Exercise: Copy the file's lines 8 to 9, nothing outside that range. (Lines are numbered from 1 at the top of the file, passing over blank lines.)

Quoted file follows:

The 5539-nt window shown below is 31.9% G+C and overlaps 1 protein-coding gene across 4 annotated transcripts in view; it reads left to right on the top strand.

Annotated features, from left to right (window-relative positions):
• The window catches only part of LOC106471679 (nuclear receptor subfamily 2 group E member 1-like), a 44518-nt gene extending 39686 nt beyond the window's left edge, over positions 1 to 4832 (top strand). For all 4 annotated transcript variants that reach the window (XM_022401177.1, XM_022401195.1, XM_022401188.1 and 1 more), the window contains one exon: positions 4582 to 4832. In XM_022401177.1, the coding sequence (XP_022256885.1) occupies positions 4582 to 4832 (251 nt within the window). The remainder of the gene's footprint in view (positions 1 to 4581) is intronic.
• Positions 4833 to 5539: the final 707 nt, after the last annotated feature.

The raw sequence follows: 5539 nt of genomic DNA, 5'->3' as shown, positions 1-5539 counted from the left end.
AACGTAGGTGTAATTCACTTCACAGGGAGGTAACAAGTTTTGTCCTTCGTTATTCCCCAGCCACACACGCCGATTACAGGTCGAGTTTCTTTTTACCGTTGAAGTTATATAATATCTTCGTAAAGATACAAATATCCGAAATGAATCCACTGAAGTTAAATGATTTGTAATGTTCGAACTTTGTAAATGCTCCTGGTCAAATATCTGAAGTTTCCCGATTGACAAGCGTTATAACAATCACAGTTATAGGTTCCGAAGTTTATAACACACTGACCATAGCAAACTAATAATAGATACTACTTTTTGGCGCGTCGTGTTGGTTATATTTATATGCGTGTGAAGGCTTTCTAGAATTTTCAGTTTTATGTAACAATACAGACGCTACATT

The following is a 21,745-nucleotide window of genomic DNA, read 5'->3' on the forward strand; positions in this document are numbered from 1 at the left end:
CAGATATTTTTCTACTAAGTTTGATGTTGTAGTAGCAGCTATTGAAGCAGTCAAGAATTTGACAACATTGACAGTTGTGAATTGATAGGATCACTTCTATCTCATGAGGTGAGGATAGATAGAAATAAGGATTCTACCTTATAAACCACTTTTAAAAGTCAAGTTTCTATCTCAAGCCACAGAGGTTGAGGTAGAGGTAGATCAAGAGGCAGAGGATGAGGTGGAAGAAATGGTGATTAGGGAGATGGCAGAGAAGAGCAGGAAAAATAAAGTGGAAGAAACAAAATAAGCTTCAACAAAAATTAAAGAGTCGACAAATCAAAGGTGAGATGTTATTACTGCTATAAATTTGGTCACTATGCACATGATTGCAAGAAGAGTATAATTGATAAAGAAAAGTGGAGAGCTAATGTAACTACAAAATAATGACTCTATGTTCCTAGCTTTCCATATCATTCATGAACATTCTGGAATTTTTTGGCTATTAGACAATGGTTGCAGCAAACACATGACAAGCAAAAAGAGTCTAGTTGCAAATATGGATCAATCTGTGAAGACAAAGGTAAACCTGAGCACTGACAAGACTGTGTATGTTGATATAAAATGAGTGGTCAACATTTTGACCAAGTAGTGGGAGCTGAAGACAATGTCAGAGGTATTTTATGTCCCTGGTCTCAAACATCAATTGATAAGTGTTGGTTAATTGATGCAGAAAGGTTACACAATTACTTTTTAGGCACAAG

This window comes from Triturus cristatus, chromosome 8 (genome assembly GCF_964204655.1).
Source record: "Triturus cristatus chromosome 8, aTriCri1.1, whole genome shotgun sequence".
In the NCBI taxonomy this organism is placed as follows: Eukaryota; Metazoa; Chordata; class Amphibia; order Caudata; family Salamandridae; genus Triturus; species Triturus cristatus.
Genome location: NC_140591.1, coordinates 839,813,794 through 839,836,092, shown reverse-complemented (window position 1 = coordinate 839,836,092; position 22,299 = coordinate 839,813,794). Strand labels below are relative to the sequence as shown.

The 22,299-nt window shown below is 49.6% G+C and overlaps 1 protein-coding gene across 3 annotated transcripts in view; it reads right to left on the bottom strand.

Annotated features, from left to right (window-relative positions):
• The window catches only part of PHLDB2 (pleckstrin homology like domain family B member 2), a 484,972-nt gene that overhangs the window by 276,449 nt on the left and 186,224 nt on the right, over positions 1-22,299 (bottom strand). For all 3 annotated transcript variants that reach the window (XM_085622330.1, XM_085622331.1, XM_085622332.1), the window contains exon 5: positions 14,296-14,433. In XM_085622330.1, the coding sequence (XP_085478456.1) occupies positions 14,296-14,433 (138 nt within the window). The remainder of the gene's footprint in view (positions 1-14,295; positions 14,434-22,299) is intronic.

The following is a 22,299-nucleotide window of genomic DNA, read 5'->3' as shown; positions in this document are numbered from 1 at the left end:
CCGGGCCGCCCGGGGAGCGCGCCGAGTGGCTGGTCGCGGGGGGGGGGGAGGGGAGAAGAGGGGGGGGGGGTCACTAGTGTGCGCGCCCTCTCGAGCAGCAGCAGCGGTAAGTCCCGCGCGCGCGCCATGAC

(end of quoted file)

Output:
CAGATATTTTTCTACTAAGTTTGATGTTGTAGTAGCAGCTATTGAAGCAGTCAAGAATTTGACAACATTGACAGTTGTGAATTGATAGGATCACTTCTATCTCATGAGGTGAGGATAGATAGAAATAAGGATTCTACCTTATAAACCACTTTTAAAAGTCAAGTTTCTATCTCAAGCCACAGAGGTTGAGGTAGAGGTAGATCAAGAGGCAGAGGATGAGGTGGAAGAAATGGTGATTAGGGAGATGGCAGAGAAGAGCAGGAAAAATAAAGTGGAAGAAACAAAATAAGCTTCAACAAAAATTAAAGAGTCGACAAATCAAAGGTGAGATGTTATTACTGCTATAAATTTGGTCACTATGCACATGATTGCAAGAAGAGTATAATTGATAAAGAAAAGTGGAGAGCTAATGTAACTACAAAATAATGACTCTATGTTCCTAGCTTTCCATATCATTCATGAACATTCTGGAATTTTTTGGCTATTAGACAATGGTTGCAGCAAACACATGACAAGCAAAAAGAGTCTAGTTGCAAATATGGATCAATCTGTGAAGACAAAGGTAAACCTGAGCACTGACAAGACTGTGTATGTTGATATAAAATGAGTGGTCAACATTTTGACCAAGTAGTGGGAGCTGAAGACAATGTCAGAGGTATTTTATGTCCCTGGTCTCAAACATCAATTGATAAGTGTTGGTTAATTGATGCAGAAAGGTTACACAATTACTTTTTAGGCACAAG

This window comes from Triturus cristatus, chromosome 8 (genome assembly GCF_964204655.1).